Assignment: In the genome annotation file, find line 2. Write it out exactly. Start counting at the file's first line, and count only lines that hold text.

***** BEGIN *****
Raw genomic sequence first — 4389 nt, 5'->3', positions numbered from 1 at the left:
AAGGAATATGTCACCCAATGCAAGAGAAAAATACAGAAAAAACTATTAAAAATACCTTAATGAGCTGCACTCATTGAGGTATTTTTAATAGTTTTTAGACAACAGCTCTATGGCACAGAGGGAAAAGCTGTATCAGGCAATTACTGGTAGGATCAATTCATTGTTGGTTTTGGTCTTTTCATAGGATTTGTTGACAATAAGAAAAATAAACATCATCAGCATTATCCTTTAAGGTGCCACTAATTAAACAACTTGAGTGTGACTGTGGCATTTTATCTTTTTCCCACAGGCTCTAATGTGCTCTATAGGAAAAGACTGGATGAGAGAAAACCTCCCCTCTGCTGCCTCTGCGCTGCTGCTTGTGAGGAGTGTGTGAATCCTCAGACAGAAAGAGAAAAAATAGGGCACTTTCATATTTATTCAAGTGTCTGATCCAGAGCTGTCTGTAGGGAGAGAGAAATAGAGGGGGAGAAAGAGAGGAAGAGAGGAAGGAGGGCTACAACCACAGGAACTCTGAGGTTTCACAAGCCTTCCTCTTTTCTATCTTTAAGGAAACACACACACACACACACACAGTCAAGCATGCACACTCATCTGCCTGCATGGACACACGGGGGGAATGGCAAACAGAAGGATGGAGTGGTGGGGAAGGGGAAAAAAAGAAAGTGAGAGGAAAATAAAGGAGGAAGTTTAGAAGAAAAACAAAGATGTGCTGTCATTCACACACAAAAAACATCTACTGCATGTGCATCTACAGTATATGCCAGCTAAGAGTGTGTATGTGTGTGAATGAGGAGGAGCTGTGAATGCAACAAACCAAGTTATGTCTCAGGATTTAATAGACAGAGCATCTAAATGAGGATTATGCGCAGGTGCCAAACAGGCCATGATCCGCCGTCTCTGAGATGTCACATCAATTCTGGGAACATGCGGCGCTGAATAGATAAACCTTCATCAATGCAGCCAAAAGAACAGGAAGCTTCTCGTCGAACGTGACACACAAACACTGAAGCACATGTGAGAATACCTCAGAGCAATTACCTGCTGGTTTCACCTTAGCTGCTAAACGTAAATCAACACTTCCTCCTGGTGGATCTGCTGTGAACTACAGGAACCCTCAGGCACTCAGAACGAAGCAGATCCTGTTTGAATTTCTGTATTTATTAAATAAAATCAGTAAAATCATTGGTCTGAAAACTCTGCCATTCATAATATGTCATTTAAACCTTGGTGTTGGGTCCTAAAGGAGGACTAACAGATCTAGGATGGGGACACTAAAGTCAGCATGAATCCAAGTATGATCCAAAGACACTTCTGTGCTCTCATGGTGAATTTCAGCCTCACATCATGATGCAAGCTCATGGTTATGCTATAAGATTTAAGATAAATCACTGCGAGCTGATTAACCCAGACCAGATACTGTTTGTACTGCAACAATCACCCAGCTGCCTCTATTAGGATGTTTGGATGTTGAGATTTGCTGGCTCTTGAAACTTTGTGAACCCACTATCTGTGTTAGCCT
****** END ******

AAGGAATATGTCACCCAATGCAAGAGAAAAATACAGAAAAAACTATTAAAAATACCTTAATGAGCTGCACTCATTGAGGTATTTTTAATAGTTTTTAGACAACAGCTCTATGGCACAGAGGGAAAAGCTGTATCAGGCAATTACTGGTAGGATCAATTCATTGTTGGTTTTGGTCTTTTCATAGGATTTGTTGACAATAAGAAAAATAAACATCATCAGCATTATCCTTTAAGGTGCCACTAATTAAACAACTTGAGTGTGACTGTGGCATTTTATCTTTTTCCCACAGGCTCTAATGTGCTCTATAGGAAAAGACTGGATGAGAGAAAACCTCCCCTCTGCTGCCTCTGCGCTGCTGCTTGTGAGGAGTGTGTGAATCCTCAGACAGAAAGAGAAAAAATAGGGCACTTTCATATTTATTCAAGTGTCTGATCCAGAGCTGTCTGTAGGGAGAGAGAAATAGAGGGGGAGAAAGAGAGGAAGAGAGGAAGGAGGGCTACAACCACAGGAACTCTGAGGTTTCACAAGCCTTCCTCTTTTCTATCTTTAAGGAAACACACACACACACACACACAGTCAAGCATGCACACTCATCTGCCTGCATGGACACACGGGGGGAATGGCAAACAGAAGGATGGAGTGGTGGGGAAGGGGAAAAAAAGAAAGTGAGAGGAAAATAAAGGAGGAAGTTTAGAAGAAAAACAAAGATGTGCTGTCATTCACACACAAAAAACATCTACTGCATGTGCATCTACAGTATATGCCAGCTAAGAGTGTGTATGTGTGTGAATGAGGAGGAGCTGTGAATGCAACAAACCAAGTTATGTCTCAGGATTTAATAGACAGAGCATCTAAATGAGGATTATGCGCAGGTGCCAAACAGGCCATGATCCGCCGTCTCTGAGATGTCACATCAATTCTGGGAACATGCGGCGCTGAATAGATAAACCTTCATCAATGCAGCCAAAAGAACAGGAAGCTTCTCGTCGAACGTGACACACAAACACTGAAGCACATGTGAGAATACCTCAGAGCAATTACCTGCTGGTTTCACCTTAGCTGCTAAACGTAAATCAACACTTCCTCCTGGTGGATCTGCTGTGAACTACAGGAACCCTCAGGCACTCAGAACGAAGCAGATCCTGTTTGAATTTCTGTATTTATTAAATAAAATCAGTAAAATCATTGGTCTGAAAACTCTGCCATTCATAATATGTCATTTAAACCTTGGTGTTGGGTCCTAAAGGAGGACTAACAGATCTAGGATGGGGACACTAAAGTCAGCATGAATCCAAGTATGATCCAAAGACACTTCTGTGCTCTCATGGTGAATTTCAGCCTCACATCATGATGCAAGCTCATGGTTATGCTATAAGATTTAAGATAAATCACTGCGAGCTGATTAACCCAGACCAGATACTGTTTGTACTGCAACAATCACCCAGCTGCCTCTATTAGGATGTTTGGATGTTGAGATTTGCTGGCTCTTGAAACTTTGTGAACCCACTATCTGTGTTAGCCT